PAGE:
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Using Tech for Book Marketing

Kate Gingold from Sprocket WebsitesKate has been building websites with her husband Don since 1996 for all sorts of clients, including authors.

Kate regularly writes about online marketing for Sprocket Websites and provides tips and techniques for entrepreneurs and small-business owners. Since being an author today is not really different from being an entrepreneur with a small business, most of those tips are just as useful to authors.

Kate is an author herself. She writes books on local history, including the award-winning "Ruth by Lake and Prairie," a fictionalized account of the true story of Great Lake pioneering to the shores of Chicago and beyond to found Naperville, Illinois. 

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Author Tips and Tales

Wrestling with Titles and Subtitles
Kate Gingold Host
/ Categories: Author Tips

Wrestling with Titles and Subtitles

(Or, When Creatives Need to Wear their Marketing Hats)

While crafting the perfect title for your book may seem like a creative effort, authors also need to exert their business skills before making a final decision. 

I thought we had hashed out the title many months ago. We even bought the domain name for it. Since then, I have been revving up the marketing machine and doing a ton of reading because it’s been so long since I actively promoted a book. A lot of the information I’m finding is about search terms, specifically for use on Amazon. A book’s title and subtitle contribute to search marketing. Hence, the re-thinking. If you are an author working on your book title, here are some things to keep in mind:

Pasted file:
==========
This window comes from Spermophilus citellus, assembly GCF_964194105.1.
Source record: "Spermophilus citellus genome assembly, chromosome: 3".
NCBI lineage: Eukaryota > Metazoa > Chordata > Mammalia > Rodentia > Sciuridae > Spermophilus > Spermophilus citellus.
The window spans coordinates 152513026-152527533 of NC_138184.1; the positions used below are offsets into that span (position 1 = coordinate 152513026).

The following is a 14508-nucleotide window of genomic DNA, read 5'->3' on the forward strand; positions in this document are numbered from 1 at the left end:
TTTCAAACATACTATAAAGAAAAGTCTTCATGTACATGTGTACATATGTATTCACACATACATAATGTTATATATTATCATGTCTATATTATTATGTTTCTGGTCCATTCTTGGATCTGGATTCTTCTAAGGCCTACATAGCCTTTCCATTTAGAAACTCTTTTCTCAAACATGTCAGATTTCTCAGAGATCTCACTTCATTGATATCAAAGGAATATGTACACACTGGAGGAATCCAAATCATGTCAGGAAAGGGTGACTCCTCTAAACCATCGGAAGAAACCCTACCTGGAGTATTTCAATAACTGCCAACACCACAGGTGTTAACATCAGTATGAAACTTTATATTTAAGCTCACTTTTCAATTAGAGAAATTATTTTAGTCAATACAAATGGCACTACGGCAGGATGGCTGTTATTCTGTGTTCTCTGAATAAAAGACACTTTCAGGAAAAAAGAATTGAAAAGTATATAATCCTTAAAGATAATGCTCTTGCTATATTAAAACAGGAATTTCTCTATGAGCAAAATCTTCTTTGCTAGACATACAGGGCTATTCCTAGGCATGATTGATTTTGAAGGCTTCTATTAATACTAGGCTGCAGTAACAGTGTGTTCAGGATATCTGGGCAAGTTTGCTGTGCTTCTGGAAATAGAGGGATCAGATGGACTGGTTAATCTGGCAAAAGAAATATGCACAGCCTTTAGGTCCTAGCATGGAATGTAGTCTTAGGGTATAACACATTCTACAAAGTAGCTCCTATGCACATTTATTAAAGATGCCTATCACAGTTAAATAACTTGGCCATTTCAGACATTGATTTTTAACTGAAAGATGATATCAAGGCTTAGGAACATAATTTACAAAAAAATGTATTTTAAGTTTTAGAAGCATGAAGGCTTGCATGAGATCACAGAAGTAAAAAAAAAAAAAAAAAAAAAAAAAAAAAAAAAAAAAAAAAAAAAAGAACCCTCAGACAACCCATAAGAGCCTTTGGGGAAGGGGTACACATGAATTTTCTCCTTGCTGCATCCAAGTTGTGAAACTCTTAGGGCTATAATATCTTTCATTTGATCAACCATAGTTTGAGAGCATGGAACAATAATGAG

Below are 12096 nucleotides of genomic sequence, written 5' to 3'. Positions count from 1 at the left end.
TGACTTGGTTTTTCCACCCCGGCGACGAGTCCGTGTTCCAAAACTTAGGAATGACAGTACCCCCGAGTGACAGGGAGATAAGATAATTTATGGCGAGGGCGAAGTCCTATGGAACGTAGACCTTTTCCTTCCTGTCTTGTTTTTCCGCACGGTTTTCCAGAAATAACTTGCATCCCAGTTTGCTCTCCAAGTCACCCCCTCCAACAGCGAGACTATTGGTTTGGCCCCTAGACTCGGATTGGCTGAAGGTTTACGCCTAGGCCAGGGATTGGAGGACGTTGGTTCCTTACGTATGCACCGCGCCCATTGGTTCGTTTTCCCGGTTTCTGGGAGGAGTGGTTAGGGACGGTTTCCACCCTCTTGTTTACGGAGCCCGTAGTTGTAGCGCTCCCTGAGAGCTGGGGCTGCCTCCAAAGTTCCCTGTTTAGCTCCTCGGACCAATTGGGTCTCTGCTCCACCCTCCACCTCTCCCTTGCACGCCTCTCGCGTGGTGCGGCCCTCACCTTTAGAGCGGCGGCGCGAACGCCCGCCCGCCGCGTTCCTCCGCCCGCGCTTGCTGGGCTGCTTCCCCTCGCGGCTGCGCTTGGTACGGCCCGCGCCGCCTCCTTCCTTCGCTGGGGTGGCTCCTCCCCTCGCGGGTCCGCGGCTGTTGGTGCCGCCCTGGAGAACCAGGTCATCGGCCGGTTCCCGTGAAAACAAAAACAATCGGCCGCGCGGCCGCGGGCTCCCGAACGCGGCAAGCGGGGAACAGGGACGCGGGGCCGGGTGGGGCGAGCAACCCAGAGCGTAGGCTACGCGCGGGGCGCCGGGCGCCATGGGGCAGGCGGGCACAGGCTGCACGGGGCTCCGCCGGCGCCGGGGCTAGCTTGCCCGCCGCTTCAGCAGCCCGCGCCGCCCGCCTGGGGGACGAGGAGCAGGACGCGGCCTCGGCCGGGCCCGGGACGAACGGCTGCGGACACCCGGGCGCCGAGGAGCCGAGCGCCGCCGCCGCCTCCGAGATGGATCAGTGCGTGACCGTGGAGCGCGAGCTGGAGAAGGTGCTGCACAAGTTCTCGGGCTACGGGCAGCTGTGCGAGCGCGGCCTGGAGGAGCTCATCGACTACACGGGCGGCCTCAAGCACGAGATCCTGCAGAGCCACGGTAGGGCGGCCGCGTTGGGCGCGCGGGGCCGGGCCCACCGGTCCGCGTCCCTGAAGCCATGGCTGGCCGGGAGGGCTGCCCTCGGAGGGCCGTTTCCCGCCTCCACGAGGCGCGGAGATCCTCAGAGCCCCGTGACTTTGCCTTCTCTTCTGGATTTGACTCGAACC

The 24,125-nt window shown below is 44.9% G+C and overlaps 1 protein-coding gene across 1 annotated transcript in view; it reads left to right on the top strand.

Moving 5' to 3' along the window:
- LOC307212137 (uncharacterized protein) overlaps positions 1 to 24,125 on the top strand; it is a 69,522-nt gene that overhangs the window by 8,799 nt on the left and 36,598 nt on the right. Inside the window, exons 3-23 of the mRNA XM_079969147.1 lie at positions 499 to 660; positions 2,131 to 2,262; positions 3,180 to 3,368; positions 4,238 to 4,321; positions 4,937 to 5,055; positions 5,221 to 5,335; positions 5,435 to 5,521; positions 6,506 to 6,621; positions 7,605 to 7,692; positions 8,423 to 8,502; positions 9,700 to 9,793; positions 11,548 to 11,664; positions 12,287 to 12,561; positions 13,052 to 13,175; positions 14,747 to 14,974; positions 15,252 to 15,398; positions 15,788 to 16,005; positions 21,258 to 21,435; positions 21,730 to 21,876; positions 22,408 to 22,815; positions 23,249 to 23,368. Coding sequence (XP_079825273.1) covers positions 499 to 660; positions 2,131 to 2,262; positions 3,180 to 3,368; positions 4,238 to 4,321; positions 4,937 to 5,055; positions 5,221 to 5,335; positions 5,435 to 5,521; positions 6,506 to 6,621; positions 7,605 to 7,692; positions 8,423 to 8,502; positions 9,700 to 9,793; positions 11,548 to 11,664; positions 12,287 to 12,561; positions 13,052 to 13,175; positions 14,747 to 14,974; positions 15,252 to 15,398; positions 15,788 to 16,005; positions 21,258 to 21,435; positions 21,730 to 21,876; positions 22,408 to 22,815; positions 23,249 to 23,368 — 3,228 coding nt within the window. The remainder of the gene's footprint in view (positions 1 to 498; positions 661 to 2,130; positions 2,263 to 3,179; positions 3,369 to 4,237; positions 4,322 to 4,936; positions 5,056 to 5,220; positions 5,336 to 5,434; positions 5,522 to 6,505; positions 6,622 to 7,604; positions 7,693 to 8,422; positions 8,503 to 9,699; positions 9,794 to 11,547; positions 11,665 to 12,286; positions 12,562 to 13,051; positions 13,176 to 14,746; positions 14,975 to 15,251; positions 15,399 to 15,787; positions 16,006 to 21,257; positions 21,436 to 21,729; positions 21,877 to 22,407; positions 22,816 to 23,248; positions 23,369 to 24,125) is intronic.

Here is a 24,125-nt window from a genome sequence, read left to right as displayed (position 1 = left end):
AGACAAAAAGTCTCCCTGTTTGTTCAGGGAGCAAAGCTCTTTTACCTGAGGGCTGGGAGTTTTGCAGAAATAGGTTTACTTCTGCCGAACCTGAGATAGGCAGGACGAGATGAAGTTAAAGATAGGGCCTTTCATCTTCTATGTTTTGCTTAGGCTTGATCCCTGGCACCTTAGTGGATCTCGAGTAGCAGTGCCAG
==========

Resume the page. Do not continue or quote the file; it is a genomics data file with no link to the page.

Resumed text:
Play nicely with Amazon.

For most authors, Amazon is the biggest marketplace, so following their rules is unavoidable. It’s not worth trying to buck the system because your book is just a single drop in their ocean of products. Your single drop, however, needs to really sparkle in that ocean so readers might notice it. 

Amazon provides places to use keywords and categories when you are setting up your book in Kindle Direct Publishing. Take this task seriously! The whole point is that your book should be easy to find for the people who truly want it. Use the categories and keywords that factually describe your book even if you might get more eyeballs with some less suitable phrase. Bait-and-switch tactics make prospective readers unhappy. You don’t want unhappy readers. Amazon doesn’t want unhappy readers. So don’t try being tricky or too creative.

Weigh your options.

In my day job, we use tools and data to choose search terms rather than relying on past experience, even though we’re pretty darned experienced at this point. You may already have a good idea of what words to use but do the research as well. You may be surprised by the difference between how you think and how your readers think. 

In the U.S., book traders like Amazon, Barnes & Noble, and others use the Book Industry Standards and Communications (or BISAC) to classify books. Browse the BISAC subject headings and drill down to see exactly where your book belongs. 

Play around on Amazon, too. Look up books that are similar to yours and see where they are classified. You may discover a category or two that you never thought of. Also, try looking for your book as if it were already published. What words would you type into Amazon’s search box? What books are displayed with that search?